Since the market crash in 2008, the rules around who will qualify for a conventional loan have become stricter, but the background checks that will be carried out are roughly the same. You will be required to prove your income with a recent pay stub, and prove any assets with bank statements, investment statements, and proof of cash reserves. If a family member or friend will be helping you with the down payment, you will need proof of this as well. Your employer will probably be contacted, to establish that the loan is going to someone with a stable income. This can make the application process more difficult for those who are self-employed, and it will require much more paperwork regarding their business and income. Borrowers will also need to provide photo identification, verify that they are legally allowed to own property in the United States and supply a valid Social Security Number.
The requirements regarding your credit history and income are rather strict and specific. You will need a credit score of at least 680, and even that might be a little low for some lenders. Those with particularly good credit scores – generally those over 740 – can expect the lowest interest rates. In addition, even if your credit scores are around these numbers, if you have gone bankrupt or experience foreclosure in the last 7 years, you are unlikely to qualify. Lenders will also check your “debt to income ratio”, or, the amount of money you have available to spend per month on other debt, compared to your overall income: this will need to be around 36 percent, and definitely no more than 43 percent. Of course, you won’t receive a loan for the entire cost of the home: you will be expected to pay at least 20 percent of the total price as a down payment.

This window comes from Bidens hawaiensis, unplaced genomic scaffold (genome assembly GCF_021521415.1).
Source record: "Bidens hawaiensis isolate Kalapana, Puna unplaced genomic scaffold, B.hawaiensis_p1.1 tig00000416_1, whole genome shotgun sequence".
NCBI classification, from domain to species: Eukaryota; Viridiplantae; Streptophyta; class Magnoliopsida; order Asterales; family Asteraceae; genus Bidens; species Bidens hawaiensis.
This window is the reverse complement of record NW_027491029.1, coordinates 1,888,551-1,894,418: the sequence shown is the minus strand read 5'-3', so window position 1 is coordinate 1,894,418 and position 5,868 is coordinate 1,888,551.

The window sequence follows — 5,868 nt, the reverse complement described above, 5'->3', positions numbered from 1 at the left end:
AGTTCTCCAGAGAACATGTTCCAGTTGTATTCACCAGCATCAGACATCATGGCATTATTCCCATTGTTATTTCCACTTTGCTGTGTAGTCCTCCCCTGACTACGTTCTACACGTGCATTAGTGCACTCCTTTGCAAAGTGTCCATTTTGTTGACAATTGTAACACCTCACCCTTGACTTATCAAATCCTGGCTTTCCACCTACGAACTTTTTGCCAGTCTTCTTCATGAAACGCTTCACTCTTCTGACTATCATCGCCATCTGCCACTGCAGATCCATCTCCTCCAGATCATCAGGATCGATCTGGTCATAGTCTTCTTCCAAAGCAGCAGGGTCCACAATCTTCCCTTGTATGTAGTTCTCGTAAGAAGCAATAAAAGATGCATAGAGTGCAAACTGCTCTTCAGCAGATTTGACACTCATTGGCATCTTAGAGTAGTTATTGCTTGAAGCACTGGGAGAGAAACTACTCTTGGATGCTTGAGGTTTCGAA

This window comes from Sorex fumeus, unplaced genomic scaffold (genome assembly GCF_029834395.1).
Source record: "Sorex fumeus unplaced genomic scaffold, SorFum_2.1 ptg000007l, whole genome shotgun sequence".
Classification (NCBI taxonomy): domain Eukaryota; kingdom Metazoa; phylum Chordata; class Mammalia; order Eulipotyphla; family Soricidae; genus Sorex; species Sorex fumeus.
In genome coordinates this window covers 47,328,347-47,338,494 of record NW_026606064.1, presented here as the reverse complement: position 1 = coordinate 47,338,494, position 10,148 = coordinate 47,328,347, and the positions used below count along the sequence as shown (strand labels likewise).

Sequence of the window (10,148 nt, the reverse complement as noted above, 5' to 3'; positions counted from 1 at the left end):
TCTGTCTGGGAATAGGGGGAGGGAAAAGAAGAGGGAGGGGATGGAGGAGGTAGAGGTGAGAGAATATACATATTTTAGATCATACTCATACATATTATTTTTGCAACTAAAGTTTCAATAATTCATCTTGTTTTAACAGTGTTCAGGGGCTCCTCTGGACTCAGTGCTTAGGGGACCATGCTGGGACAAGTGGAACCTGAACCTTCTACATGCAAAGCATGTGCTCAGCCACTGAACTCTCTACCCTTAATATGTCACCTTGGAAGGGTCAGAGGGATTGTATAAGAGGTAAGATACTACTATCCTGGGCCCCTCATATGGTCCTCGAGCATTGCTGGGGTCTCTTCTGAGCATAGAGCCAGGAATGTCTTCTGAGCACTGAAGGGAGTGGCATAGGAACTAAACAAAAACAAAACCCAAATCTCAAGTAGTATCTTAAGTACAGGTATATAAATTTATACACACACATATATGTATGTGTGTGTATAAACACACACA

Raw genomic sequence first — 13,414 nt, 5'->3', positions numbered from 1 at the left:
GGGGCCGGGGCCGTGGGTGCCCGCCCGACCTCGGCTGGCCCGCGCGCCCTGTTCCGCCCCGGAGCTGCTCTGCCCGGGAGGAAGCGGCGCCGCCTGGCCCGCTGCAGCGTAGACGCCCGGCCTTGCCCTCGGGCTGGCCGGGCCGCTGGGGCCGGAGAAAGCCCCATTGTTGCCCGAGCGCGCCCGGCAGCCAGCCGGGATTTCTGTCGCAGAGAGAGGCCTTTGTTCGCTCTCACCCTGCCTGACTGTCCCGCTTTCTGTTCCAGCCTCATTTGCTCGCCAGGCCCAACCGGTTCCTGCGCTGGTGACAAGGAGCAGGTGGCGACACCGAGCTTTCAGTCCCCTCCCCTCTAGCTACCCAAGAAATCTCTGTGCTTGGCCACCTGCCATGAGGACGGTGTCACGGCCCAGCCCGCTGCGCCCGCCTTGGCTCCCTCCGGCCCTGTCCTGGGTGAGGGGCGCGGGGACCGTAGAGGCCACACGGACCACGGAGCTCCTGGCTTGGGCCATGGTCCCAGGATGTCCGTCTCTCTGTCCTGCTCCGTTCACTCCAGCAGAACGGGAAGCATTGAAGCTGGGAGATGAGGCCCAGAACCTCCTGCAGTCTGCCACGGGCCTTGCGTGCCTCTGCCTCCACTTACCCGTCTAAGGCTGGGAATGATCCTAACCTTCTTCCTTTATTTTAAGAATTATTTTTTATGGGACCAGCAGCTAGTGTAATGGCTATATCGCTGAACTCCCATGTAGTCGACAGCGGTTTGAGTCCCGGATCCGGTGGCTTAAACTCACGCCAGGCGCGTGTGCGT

As the name suggests, this is the conventional way that most Americans secure the funds to purchase a home, but they aren’t for everyone. If you have a fair amount of current debt, a credit score lower than 650, have recently experienced bankruptcy or foreclosure, or cannot make the full down payment, perhaps this form of loan is not for you. It is also important to keep in mind that interest rates on this type of loan are generally higher than interest rates on mortgages from government-sponsored lenders. But, you do not need to pay for additional mortgage insurance, which those borrowing from government-sponsored lenders will have to do, and so the slightly higher interest might be the preferred option in the end.
A mortgage from the Federal Housing Administration, or FHA, is a government-sponsored home loan. The requirements for this type of loan are less strict than those of a conventional mortgage, and so FHA loans are quite popular with first time home buyers and those who have experienced bankruptcy or foreclosure. They also tend to have lower interest rates than conventional loans, but borrowers will have to pay for mortgage insurance for either 11 years, or the full length of the mortgage depending on the size of their down payment.